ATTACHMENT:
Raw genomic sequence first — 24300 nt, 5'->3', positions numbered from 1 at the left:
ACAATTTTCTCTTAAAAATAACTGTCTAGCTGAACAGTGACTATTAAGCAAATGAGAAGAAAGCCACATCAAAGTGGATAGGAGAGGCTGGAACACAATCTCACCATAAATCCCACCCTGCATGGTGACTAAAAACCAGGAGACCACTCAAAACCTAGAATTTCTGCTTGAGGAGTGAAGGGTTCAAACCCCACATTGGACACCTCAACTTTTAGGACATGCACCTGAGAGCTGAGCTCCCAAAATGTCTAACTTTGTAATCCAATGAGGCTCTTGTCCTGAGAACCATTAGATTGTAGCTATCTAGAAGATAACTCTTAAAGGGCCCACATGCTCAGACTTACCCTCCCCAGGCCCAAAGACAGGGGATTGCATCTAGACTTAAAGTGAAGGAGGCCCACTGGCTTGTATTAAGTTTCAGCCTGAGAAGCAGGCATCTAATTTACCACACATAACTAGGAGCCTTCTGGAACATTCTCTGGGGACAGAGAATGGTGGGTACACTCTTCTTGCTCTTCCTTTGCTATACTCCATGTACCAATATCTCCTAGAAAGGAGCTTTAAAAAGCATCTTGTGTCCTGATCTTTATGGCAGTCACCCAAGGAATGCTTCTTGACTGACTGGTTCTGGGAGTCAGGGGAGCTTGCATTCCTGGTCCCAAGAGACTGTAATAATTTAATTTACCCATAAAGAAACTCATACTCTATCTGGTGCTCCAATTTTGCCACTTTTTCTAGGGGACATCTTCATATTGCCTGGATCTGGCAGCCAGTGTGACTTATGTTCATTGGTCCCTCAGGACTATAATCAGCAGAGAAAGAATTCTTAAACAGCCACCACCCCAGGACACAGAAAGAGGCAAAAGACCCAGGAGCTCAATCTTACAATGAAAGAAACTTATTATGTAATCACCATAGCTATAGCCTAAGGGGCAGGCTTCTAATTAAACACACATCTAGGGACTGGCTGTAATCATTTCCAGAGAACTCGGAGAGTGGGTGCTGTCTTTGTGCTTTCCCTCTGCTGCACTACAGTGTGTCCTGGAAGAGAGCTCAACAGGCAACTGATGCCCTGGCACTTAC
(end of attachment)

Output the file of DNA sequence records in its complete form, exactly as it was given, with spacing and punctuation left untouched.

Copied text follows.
Raw genomic sequence first — 24300 nt, 5'->3', positions numbered from 1 at the left:
ACAATTTTCTCTTAAAAATAACTGTCTAGCTGAACAGTGACTATTAAGCAAATGAGAAGAAAGCCACATCAAAGTGGATAGGAGAGGCTGGAACACAATCTCACCATAAATCCCACCCTGCATGGTGACTAAAAACCAGGAGACCACTCAAAACCTAGAATTTCTGCTTGAGGAGTGAAGGGTTCAAACCCCACATTGGACACCTCAACTTTTAGGACATGCACCTGAGAGCTGAGCTCCCAAAATGTCTAACTTTGTAATCCAATGAGGCTCTTGTCCTGAGAACCATTAGATTGTAGCTATCTAGAAGATAACTCTTAAAGGGCCCACATGCTCAGACTTACCCTCCCCAGGCCCAAAGACAGGGGATTGCATCTAGACTTAAAGTGAAGGAGGCCCACTGGCTTGTATTAAGTTTCAGCCTGAGAAGCAGGCATCTAATTTACCACACATAACTAGGAGCCTTCTGGAACATTCTCTGGGGACAGAGAATGGTGGGTACACTCTTCTTGCTCTTCCTTTGCTATACTCCATGTACCAATATCTCCTAGAAAGGAGCTTTAAAAAGCATCTTGTGTCCTGATCTTTATGGCAGTCACCCAAGGAATGCTTCTTGACTGACTGGTTCTGGGAGTCAGGGGAGCTTGCATTCCTGGTCCCAAGAGACTGTAATAATTTAATTTACCCATAAAGAAACTCATACTCTATCTGGTGCTCCAATTTTGCCACTTTTTCTAGGGGACATCTTCATATTGCCTGGATCTGGCAGCCAGTGTGACTTATGTTCATTGGTCCCTCAGGACTATAATCAGCAGAGAAAGAATTCTTAAACAGCCACCACCCCAGGACACAGAAAGAGGCAAAAGACCCAGGAGCTCAATCTTACAATGAAAGAAACTTATTATGTAATCACCATAGCTATAGCCTAAGGGGCAGGCTTCTAATTAAACACACATCTAGGGACTGGCTGTAATCATTTCCAGAGAACTCGGAGAGTGGGTGCTGTCTTTGTGCTTTCCCTCTGCTGCACTACAGTGTGTCCTGGAAGAGAGCTCAACAGGCAACTGATGCCCTGGCACTTAC